Saturday, July 21, 2018

"Simplicity"...



Location: Lake Conway, Conway, Arkansas.
Photo # IM3_6275bws.
(c) Kelly Shipp Photography.

Wednesday, July 18, 2018

Style is everything...


A blue jay (Cyanocitta cristata) pauses after a bird bath, surely enjoying a temporary, new hairstyle.

Location: central Arkansas. July, 2012.
Photo # KS1_3775a.
(c) Kelly Shipp Photography.

Saturday, July 14, 2018

"Waiting to Attack"...


A likely immature, female yellow fly sits in waiting for movement.
Identification between the species of Yellow, Deer and Horse flies is daunting. There are many variances in size, body color, hair, wing markings, antenna length, eye separation (females have a larger space between the eyes, etc. For example, there are over 250 species of deer and horse flies.

Horse flies (Tabanus), about 1/2" to 1.25" in length, often have dark bodies and darkly colored wings. Yellow/Deer flies (Chrysops), which are often smaller, about 1/4" in length - about the size of a house fly, have transparent wings dark lines or bands.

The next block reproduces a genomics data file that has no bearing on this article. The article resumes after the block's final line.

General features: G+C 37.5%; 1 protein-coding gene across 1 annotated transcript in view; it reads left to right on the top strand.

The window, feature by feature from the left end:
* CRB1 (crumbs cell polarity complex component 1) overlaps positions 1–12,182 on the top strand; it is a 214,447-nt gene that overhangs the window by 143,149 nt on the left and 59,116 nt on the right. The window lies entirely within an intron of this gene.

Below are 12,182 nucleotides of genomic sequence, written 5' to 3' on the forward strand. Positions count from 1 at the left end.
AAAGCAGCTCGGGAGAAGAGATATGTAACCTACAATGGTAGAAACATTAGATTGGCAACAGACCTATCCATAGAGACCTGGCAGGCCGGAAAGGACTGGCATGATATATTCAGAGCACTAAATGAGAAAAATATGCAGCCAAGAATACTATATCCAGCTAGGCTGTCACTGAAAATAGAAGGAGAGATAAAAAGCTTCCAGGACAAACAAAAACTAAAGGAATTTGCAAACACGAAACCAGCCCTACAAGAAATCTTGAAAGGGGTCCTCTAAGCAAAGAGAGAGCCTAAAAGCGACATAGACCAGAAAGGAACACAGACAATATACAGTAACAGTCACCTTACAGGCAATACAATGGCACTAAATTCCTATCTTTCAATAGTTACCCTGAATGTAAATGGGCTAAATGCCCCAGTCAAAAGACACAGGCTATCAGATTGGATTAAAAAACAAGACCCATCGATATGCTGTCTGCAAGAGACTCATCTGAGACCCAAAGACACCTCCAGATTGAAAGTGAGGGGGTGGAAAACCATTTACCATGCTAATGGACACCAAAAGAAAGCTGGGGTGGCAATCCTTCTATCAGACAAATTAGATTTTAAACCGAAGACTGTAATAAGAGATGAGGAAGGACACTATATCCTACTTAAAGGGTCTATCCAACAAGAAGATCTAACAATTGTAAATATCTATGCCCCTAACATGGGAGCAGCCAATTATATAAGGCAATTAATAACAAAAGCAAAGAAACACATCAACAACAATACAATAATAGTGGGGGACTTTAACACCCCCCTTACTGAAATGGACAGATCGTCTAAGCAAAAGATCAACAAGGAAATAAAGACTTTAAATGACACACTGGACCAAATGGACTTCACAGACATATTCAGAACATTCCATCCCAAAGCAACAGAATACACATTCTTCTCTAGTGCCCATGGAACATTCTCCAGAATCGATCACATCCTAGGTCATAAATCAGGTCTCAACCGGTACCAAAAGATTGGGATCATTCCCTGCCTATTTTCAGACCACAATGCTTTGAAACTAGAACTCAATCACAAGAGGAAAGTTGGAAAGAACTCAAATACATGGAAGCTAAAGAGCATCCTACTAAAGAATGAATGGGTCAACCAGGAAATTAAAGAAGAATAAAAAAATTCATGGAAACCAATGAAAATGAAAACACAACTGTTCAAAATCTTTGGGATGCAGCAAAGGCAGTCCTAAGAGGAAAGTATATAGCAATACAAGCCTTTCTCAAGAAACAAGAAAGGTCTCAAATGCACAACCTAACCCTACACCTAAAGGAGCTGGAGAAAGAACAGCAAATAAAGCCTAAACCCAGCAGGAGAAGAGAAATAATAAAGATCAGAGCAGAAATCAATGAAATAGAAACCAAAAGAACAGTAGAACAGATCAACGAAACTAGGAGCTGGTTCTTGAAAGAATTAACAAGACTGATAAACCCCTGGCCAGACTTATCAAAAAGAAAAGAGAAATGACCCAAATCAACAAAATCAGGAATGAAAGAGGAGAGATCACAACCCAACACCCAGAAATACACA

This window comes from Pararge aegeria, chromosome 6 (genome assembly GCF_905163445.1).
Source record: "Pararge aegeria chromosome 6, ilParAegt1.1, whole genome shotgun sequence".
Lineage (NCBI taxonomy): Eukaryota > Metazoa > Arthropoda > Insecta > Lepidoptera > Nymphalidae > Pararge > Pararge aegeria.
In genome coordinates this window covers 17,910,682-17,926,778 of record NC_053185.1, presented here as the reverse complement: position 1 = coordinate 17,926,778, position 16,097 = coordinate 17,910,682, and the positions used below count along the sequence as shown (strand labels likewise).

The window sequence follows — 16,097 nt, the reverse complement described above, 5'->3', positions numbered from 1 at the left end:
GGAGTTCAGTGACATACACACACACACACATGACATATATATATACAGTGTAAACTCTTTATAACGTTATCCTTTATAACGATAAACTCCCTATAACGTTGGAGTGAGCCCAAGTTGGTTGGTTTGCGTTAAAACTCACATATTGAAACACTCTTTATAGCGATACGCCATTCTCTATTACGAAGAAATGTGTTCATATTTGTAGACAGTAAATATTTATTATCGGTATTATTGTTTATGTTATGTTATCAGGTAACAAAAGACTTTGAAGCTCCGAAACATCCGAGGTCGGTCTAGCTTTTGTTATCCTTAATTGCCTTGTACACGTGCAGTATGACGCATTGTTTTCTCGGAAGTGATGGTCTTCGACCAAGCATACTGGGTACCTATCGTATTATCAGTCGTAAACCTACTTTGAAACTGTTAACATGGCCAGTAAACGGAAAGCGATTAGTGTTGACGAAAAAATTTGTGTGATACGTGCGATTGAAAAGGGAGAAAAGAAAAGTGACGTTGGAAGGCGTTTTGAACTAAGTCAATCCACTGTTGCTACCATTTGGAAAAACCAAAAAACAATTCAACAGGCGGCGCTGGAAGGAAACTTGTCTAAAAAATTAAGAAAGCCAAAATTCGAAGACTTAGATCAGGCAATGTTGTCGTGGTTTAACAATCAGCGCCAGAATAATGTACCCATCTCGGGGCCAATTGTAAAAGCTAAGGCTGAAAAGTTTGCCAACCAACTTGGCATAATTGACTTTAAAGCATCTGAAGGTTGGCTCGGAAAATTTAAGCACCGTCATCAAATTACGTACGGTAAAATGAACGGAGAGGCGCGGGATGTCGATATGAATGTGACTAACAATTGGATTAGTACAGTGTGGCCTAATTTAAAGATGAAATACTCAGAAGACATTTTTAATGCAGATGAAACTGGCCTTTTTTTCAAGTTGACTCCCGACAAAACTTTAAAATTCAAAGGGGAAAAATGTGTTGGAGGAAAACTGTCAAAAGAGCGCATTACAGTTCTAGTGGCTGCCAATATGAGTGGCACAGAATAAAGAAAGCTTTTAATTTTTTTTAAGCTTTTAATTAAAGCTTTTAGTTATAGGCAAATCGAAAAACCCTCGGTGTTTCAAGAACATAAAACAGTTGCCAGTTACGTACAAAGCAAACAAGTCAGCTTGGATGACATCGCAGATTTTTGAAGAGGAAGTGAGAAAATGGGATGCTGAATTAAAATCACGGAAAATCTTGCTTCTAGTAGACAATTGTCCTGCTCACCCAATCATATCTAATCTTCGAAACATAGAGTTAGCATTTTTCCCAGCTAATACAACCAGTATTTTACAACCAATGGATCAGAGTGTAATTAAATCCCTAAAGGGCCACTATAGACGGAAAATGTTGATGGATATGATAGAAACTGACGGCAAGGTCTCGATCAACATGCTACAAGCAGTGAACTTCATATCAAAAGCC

While they are similar looking, they do have differences. Deer fly, for example, has wings that are A-shaped whereas horse flies have wings that fold straight back when at rest. Horse flies also tend to be slightly larger with bigger eyes and a slightly wider body.

The yellow fly is a fierce biter. Like mosquitoes, it is the female fly that is responsible for inflicting a bite. The males are mainly pollen and nectar feeders. Tabanids lie in wait in shady areas under bushes and trees for a host to happen by. Sight is the main host finding mechanism, but carbon dioxide and odor also play a role. Moving objects, especially if dark colored, are most prone to attack.

Deet (diethyl toluamide) and citronella are the more effective repellents.

Photo # K01_1330.
(c) Kelly Shipp Photography

Sunday, July 8, 2018

Ivy, Study I...


Photo # KS9_0465bw.
(c) Kelly Shipp Photography.

Monday, July 2, 2018

"Rocking the Groves"...


A male Blue Grosbeak, Passerina caerulea, in non-breeding plumage. You can find these more commonly near water, in streamside thickets and mesquite groves. He and his cinnamon-colored mate often raise two broods of nestlings in a single breeding season.

Location: central Arkansas. May, 2016.
Photo # KS8_9189c.
(c) Kelly Shipp Photography.